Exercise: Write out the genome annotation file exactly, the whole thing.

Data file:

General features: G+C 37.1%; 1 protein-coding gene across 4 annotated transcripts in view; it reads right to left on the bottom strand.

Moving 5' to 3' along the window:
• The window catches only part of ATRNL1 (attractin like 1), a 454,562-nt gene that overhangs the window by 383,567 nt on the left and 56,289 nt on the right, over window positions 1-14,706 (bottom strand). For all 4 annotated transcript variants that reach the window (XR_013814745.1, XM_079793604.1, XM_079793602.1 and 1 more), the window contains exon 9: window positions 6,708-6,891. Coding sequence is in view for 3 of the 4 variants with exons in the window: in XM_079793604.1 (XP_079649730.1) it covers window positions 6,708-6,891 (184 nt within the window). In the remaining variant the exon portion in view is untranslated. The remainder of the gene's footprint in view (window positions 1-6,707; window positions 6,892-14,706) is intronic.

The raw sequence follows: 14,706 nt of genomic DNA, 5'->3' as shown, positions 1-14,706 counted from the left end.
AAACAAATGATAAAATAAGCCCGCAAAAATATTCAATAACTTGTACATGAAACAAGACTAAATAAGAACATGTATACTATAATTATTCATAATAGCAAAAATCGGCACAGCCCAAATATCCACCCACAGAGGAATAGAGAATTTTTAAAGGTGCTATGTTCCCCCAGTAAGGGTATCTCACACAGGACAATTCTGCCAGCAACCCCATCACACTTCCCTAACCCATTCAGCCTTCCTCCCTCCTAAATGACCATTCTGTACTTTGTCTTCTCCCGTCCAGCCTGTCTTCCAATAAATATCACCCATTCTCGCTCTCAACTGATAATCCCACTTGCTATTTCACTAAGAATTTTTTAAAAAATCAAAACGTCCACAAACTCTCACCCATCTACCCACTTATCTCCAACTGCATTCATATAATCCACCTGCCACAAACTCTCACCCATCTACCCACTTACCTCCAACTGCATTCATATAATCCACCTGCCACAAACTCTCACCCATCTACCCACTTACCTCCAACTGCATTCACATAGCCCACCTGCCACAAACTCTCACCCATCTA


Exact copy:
General features: G+C 37.1%; 1 protein-coding gene across 4 annotated transcripts in view; it reads right to left on the bottom strand.

Moving 5' to 3' along the window:
• The window catches only part of ATRNL1 (attractin like 1), a 454,562-nt gene that overhangs the window by 383,567 nt on the left and 56,289 nt on the right, over window positions 1-14,706 (bottom strand). For all 4 annotated transcript variants that reach the window (XR_013814745.1, XM_079793604.1, XM_079793602.1 and 1 more), the window contains exon 9: window positions 6,708-6,891. Coding sequence is in view for 3 of the 4 variants with exons in the window: in XM_079793604.1 (XP_079649730.1) it covers window positions 6,708-6,891 (184 nt within the window). In the remaining variant the exon portion in view is untranslated. The remainder of the gene's footprint in view (window positions 1-6,707; window positions 6,892-14,706) is intronic.

The raw sequence follows: 14,706 nt of genomic DNA, 5'->3' as shown, positions 1-14,706 counted from the left end.
AAACAAATGATAAAATAAGCCCGCAAAAATATTCAATAACTTGTACATGAAACAAGACTAAATAAGAACATGTATACTATAATTATTCATAATAGCAAAAATCGGCACAGCCCAAATATCCACCCACAGAGGAATAGAGAATTTTTAAAGGTGCTATGTTCCCCCAGTAAGGGTATCTCACACAGGACAATTCTGCCAGCAACCCCATCACACTTCCCTAACCCATTCAGCCTTCCTCCCTCCTAAATGACCATTCTGTACTTTGTCTTCTCCCGTCCAGCCTGTCTTCCAATAAATATCACCCATTCTCGCTCTCAACTGATAATCCCACTTGCTATTTCACTAAGAATTTTTTAAAAAATCAAAACGTCCACAAACTCTCACCCATCTACCCACTTATCTCCAACTGCATTCATATAATCCACCTGCCACAAACTCTCACCCATCTACCCACTTACCTCCAACTGCATTCATATAATCCACCTGCCACAAACTCTCACCCATCTACCCACTTACCTCCAACTGCATTCACATAGCCCACCTGCCACAAACTCTCACCCATCTA